One lazy night, I was trying to chat with all of them.
You could just imagine how chaotic it was when we tried Skype's group video call.
They ran around the house and tried to use all the three available laptops in the house.
Once they have settled down, I asked them about their day and they took turns telling "auntie" what they have been up to.

As they told me their stories, I realized that all they talked about was spending.
Silently, I did a mental calculation of all the purchases and the trips they have made as they rattled on about this incident with a girl at the park.
Apparently, they have a limitless budget for this one week trip.
Ahh... the life of a kid; when all you have to worry about is what to eat; where, what and who to play with.
Life was so simple then.

That is why I asked the question.
Apparently, I am not the only one who has asked the same question.
In response to this query, I found this video clip.
Sesame Street has found ways to incorporate this issue in their show.




You have to laugh


E: Emery T:Tomomi K:Kaori

In the classroom.

T: Sorry for being absent for three weeks in a row.
E: You must be snowed under with a lot of paperwork.
T: You bet. My liver is actually complaining. Ha-ha.
Two weeks of alcohol-free living. What is the
latest with you guys?
K: Nothing to say. How about you Emery?

Emery paused for a while.

E: I have something for you guys. Last week, my colleague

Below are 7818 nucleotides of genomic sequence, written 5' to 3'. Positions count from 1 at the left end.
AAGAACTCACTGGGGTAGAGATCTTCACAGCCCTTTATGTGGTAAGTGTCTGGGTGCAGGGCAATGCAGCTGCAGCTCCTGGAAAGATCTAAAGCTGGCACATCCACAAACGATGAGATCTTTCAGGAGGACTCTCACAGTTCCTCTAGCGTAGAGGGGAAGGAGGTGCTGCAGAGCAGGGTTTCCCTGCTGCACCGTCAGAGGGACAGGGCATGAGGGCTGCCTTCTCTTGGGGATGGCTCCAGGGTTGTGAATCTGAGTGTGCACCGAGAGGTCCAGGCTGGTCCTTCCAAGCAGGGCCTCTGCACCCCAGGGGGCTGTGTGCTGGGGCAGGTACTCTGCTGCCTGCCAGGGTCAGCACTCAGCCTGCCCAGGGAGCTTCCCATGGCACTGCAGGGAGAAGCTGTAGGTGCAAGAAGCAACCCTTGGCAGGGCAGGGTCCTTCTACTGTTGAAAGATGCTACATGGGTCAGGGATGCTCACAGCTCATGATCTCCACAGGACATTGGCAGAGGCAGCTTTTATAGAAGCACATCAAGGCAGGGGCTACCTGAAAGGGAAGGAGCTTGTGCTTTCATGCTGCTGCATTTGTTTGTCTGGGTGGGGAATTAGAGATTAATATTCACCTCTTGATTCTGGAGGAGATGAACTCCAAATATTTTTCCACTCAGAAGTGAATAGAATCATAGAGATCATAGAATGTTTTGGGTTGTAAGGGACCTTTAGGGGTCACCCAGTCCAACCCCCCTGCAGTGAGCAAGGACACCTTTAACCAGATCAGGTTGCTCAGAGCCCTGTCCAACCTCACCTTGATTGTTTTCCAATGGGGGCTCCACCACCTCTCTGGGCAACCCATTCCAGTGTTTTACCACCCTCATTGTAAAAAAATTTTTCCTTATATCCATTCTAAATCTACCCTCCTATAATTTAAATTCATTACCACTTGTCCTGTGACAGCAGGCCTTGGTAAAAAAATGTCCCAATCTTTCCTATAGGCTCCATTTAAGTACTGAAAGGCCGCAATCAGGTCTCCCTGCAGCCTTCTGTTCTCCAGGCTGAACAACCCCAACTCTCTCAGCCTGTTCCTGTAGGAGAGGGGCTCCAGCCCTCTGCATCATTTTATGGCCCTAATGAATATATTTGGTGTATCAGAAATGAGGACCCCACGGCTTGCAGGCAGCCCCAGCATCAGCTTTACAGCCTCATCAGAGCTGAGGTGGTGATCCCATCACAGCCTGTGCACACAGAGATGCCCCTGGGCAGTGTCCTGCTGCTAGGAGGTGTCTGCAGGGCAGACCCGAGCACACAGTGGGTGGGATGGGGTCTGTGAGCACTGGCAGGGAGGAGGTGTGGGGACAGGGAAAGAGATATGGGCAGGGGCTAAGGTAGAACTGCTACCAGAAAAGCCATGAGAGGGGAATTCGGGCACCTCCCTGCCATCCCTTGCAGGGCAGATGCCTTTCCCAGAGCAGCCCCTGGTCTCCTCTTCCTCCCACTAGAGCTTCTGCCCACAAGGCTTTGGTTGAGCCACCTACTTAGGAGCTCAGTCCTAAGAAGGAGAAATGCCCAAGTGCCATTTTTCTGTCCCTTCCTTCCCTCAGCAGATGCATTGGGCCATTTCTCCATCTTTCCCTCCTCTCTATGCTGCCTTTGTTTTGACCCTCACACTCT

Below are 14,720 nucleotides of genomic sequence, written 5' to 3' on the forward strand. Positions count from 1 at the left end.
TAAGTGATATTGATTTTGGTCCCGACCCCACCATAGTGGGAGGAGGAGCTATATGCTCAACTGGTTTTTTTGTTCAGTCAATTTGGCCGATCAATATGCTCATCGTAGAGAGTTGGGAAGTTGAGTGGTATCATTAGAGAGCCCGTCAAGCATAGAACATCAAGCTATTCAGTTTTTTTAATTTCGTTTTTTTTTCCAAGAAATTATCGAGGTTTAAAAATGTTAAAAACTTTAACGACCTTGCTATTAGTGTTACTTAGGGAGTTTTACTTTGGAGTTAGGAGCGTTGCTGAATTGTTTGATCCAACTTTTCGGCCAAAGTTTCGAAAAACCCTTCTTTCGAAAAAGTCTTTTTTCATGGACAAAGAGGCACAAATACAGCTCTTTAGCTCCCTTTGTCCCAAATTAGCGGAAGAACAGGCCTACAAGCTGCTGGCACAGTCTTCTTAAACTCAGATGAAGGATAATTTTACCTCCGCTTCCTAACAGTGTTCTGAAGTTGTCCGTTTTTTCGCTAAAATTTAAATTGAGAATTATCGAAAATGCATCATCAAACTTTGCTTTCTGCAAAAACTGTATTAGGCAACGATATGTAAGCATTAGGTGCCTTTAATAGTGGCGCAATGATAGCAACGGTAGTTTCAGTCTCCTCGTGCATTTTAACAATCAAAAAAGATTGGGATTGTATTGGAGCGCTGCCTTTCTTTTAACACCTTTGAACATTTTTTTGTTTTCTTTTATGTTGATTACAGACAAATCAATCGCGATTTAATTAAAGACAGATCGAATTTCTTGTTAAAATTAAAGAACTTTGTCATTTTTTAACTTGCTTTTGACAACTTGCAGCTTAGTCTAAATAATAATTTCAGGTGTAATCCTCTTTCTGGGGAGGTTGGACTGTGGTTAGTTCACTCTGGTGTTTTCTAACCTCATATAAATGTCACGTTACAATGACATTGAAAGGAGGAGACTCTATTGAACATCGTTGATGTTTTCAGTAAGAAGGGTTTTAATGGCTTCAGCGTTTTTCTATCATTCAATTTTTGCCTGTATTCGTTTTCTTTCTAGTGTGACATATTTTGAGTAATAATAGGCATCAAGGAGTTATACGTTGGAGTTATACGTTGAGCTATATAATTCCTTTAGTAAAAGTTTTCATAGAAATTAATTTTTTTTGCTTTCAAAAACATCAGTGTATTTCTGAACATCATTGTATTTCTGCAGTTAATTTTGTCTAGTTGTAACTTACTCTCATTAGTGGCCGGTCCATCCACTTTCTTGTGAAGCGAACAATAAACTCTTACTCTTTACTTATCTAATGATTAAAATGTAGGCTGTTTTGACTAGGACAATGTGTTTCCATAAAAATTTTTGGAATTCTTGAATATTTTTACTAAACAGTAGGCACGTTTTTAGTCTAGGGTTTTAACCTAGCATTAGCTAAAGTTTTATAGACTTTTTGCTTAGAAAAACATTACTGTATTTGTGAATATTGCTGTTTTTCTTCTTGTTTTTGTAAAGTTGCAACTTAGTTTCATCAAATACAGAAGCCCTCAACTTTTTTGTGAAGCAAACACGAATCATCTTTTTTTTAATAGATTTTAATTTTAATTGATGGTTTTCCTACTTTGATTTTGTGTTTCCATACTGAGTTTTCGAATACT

and I were running like wind to catch the train.
As soon as the train doors closed, my cell phone fell
on the floor. It was a hard fall that the battery and
the back cover got separated from the main body.
Everyone in the train was stunned at the sound of it.
I was the center of attention.
T: You don’t get that often. What happened next?
E: A middle-aged lady handed me the battery and another
guy the back cover. I was flushed with embarrassment.
I felt so small.
T: As my mom would always say, we all have our own share
of stories in life.
K: By the way, what did your colleague do?
E: When the train announced the next stop, the best thing
I could think of was to get off with my colleague to
save my face. As soon as we got off the train, our
eyes met and we burst into laughter.
T: Laughing at your own misfortune. I like the idea.
E: That embarrassing experience turned into a funny one.


★you have to laugh - 笑わなければならない
★in a row - 連続して
★be snowed under - 忙殺される、仕事で多忙だ
★liver - 肝臓
★alcohol-free -(飲食物が)アルコールを含まない
★run like wind - 風のように速く走る
★hard fall - 激しい落下
★stunned - 呆然として
★center of attention - 注目の的
★flush - 赤面する
★feel small - 小さく感じる、肩身が狭い
★have our own share of stories - 話、出来事を共有する
★save my face - 体面を保つ
★eyes meet - 目が合う
★burst into laughter - 突然笑い出す
★laughing at your own misfortune - 自身の不幸を笑う


E: エメリー T: トモミ K: カオリ


T: 3週間も続けて休んでごめんなさいね。
E: たくさんの書類整理に忙殺されてたんでしょ。
T: その通り。肝臓が不平を言ってるわ、ハハ。2週間のアルコールなし
K: 特になにも。エメリーはどう?


E: 実はね、先週わたしと同僚とで電車に乗るために風のように走っ
T: そうそうないことね。それでどうしたの?
E: 中年の女性がバッテリーを、違う男性が後ろのカバーを渡してくれたわ。
T: 私の母がいつも言うの、私たちはみんな人生においての出来事を共有して
K: ところで、あなたの同僚はどうしたの?
E: 電車が次の停車駅を放送したとき、同僚といっしょに降りて体面
T: 自分の不幸を笑ったのね。私もそれに賛成。
E: その決まり悪い経験は楽しいものに変わったってわけね。



Work-Life Balance


The beginning of April signals the start of Spring for most us.
It is also the start of a new fiscal year for businesses.